I suppose it represents a minor victory that even the most committed of judicial consequentialists feels obliged to disclaim their consequentialism. But it sure makes reading them difficult. At Slate, Dahlia Lithwick begins her most recent essay by insisting that she is not arguing that Supreme Court justices should make up the law in order to yield outcomes they prefer. By the end of it, however, she is arguing exactly that. Any reader who makes it that far is likely to come out with whiplash.
Amy Coney Barrett’s record, Lithwick writes,
has proven to be a perfectly coherent and intellectually rigorous effort to adhere to an originalist’s view of the world.
And yet in Lithwick’s view this is a bad thing, because, unlike Ruth Bader Ginsburg, Barrett seems unwilling to alter laws that she believes were badly written. Lithwick contends that “it is certainly not Barrett’s job to fix problems.” But, having said that, she praises Ginsburg for . . . well, for fixing problems. Ginsburg’s “entire worldview,” Lithwick writes, “was predicated on the idea that the Constitution and statutory language were necessarily imperfect.” Moreover, Ginsburg’s aim as a Supreme Court justice was to address that imperfection:
If there is a throughline in Ginsburg’s constitutional approach, it was an effort to make invisible people visible to her colleagues at the court and, if that failed, to the country and the world. Whether it was male caregivers trying to benefit from tax laws, or female cadets at Virginia Military Institute, or Lilly Ledbetter being denied a remedy for persistent, systemic pay discrimination, or the workers of Walmart, or the employees of Hobby Lobby, or minority voters in the South, or immigrants, prisoners, LGBTQ Americans, or Milwaukee voters vainly attempting to vote during a pandemic, Ginsburg saw them, and understood that her actions would influence their lives.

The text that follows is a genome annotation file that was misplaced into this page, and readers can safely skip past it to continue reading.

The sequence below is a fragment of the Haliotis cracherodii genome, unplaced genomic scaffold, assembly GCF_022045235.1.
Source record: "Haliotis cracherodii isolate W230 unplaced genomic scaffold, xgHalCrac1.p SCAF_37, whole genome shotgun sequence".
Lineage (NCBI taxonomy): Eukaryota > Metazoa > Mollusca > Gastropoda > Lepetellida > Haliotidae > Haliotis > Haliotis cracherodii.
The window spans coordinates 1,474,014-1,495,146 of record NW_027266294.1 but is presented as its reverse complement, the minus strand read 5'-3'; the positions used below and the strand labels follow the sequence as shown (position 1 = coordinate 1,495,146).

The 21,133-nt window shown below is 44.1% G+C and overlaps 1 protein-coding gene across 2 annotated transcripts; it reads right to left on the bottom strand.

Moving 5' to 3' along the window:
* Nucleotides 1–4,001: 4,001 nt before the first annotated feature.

Unwilling to pay the price for such an admission, Lithwick quickly adds:
This isn’t “judicial activism” or “legislating from the bench,” but rather a lifelong effort to broaden the notion of equality to include marginalized, powerless, forgotten, and invisible groups.
But, obviously, this is “legislating from the bench.” Amending insufficient or unclear statutory text is the role of a legislator or of a participant in the constitutional amendment process, not of a judge. How, one wonders, can it possibly be true that it is “certainly not Barrett’s job to fix problems” and that Ginsburg was admirable for fixing problems? Could it be that Ginsburg wasn’t doing her job?
Eventually, Lithwick’s piece collapses in on itself in a hail of sentiment, indignation, and incoherence. Having run through the stories of some sympathetic characters who have been wronged by the judicial branch’s textualist “heartlessness,” the final word Lithwick writes is “consequences.” At least her conclusion is honest.